Smaller, faster, more energy efficient — those are the goals of ARM’s Cortex A15 multi-core CPU. The processor architectures packs speeds of up to 2.5 GHz and up to four discrete cores, each with the own integer processing unit, floating point processing unit, and L1 cache. There will be 1, 2, 4, and 8 core variants.
Today the CPU market stands sharply differentiated. In one corner stands ARM king of the smartphones and energy-efficient proponent of reduced-instruction set computing (RISC). From iPhones to Androids, most smartphones on the market comes packed with an ARM processor; some come packed with 2 or more.
On the other side of the fence is Intel, whose x86 architecture is the champion of complex instruction set computing (CISC), supporting the market’s most powerful CPU designs.
Both groups are eager to take over the other’s turf. With the launch of the Cortex A15, codenamed “Eagle”, ARM is not only targeting high power smartphones, but netbooks and potentially notebooks as well. And with Intel’s impending release of an under-1 watt Atom CPU, ARM’s rival looks to invade the smartphone market.
On paper ARM’s new multi-core processor has some considerable advantages over Intel’s Atom. Atom can only execute two instructions at a time, while Cortex A15 can execute three. Atom currently can only reach 2.13 GHz (the Intel Atom Z560) — ARM’s Cortex A15 CPU is capable of higher speeds.
The Cortex A15 is also extremely aggressive when it comes to turning off parts of it that are unused. ARM claims that nearly every part of the CPU is voltage-gated. However, it takes only 10 µs for the component to go from powered-down to standby, and from standby to active. Combined, that means that the system should have continue to deliver on ARM’s legacy of being more energy efficient that x86 architectures, while not sacrificing performance.
One advantage Intel may have, though, is with memory. While the Cortex A15 adds extended memory support, for up to 1 TB of total memory, ARM has not announced what kind of memory the chip will support. Intel has already announced that its upcoming refresh of the Atom CPU will be able to make use of the more efficient DDR3, by contrast.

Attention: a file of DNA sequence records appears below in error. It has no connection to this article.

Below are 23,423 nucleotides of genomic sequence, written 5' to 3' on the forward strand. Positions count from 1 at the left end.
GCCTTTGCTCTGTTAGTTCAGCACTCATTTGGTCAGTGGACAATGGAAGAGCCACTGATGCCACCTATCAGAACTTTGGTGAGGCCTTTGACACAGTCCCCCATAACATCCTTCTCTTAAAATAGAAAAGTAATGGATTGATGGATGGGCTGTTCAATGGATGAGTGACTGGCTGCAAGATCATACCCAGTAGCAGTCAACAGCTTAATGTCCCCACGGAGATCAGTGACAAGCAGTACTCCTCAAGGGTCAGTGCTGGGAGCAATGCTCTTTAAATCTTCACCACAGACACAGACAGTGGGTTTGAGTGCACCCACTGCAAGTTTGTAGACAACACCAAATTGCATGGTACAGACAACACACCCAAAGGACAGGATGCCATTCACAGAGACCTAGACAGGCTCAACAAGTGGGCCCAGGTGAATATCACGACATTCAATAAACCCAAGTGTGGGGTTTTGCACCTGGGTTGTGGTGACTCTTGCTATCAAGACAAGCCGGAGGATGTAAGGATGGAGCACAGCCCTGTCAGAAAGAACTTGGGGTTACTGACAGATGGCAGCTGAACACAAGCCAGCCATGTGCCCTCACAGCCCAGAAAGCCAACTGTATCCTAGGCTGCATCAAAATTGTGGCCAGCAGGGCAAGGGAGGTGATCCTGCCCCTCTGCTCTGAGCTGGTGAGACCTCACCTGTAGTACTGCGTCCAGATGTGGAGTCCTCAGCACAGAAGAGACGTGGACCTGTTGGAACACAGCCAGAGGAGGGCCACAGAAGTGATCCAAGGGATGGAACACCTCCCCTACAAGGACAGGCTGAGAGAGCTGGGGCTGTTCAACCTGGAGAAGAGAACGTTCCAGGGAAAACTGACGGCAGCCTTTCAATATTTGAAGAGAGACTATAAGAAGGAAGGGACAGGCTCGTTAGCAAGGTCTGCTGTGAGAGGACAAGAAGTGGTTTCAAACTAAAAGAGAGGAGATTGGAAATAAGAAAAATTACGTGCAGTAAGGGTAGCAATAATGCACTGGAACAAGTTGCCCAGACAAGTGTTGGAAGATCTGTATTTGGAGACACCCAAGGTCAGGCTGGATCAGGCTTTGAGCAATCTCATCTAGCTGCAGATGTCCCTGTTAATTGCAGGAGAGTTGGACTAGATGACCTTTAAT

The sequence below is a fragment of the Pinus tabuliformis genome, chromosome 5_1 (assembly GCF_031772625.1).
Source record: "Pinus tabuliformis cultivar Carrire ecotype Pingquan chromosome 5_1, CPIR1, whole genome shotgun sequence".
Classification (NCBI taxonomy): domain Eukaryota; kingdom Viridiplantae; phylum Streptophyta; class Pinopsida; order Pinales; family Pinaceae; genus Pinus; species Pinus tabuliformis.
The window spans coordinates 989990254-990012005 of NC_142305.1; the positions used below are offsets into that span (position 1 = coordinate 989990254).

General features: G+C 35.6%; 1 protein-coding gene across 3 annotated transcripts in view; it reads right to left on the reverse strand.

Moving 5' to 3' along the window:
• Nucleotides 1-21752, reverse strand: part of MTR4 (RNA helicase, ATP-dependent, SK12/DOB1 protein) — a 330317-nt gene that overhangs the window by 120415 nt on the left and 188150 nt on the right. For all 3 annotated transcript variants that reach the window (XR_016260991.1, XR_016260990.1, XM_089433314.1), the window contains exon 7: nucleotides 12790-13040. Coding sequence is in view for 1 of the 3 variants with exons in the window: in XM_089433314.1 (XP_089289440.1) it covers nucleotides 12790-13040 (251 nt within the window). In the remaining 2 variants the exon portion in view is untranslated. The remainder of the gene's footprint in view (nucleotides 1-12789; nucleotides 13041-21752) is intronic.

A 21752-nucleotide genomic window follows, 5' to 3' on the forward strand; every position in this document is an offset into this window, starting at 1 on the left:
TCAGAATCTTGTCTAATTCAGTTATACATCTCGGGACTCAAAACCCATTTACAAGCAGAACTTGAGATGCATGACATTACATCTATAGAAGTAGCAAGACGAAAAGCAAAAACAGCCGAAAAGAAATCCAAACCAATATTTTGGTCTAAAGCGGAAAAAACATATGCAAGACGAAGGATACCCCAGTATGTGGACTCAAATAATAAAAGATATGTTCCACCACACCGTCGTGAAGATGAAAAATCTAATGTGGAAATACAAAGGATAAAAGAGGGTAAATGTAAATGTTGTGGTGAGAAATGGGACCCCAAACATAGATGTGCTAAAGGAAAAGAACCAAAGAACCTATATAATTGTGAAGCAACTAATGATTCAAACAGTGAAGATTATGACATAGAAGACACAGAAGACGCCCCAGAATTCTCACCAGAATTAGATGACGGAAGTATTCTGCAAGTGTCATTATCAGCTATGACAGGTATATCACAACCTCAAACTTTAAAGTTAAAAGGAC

Like the Atom, the new ARM CPU uses advanced technologies like hardware error checking. It also brings support for virtualization to the ARM lineup for the first time. Support for fully cache coherent bus protocol — which allows multi-socket systems — has also been added for the first time.
The new architecture is slated for production at the 32 nm and 28 nm nodes.
At the moment there’s a couple key manufacturers of ARM smartphone processors. One is Samsung, which makes the CPU core of Apple’s proprietary A4 chip found in the most recent iterations of the iPad/iPhone/iPod Touch. Samsung also make the CPU for the best-selling Galaxy S smartphones. Another important player is Texas Instruments who makes the processors found in the Droid X/Droid 2 smartphones.
The announcement of the Cortex A15 licensing availability comes just as these players prepare their first dual-core Cortex A9 designs are preparing to hit the market. Leading the charge will be Samsung 1 GHz Orion CPU and Texas Instruments OMAP4430 (up to 1 GHz)/OMAP4440 (1+ GHz). Both processors are slated for Q4 2010 launch and Q1 2011
The only player in the smartphone industry who isn’t directly licensing the ARM architecture is Qualcomm which uses the ARM’s instruction sets (RISC) in its designs, but does not use the architecture itself. Qualcomm’s ARM-like CPU designs are commonly used in HTC’s Android smartphones like the HTC EVO 4G. Qualcomm has already announced that its 1.2 GHz dual-core MSM8260/MSM8660 will be available this quarter and 1.5 GHz QSD8272/QSD8672 variants will be available in Q4 2010.
Expect new designs from TI and Samsung based on the Cortex A15 core to be announced shortly, with mass availability likely set for sometime next year. And expect Qualcomm to officially unveil its own upcoming quad-core smartphone ARM-instruction set designs soon as well.
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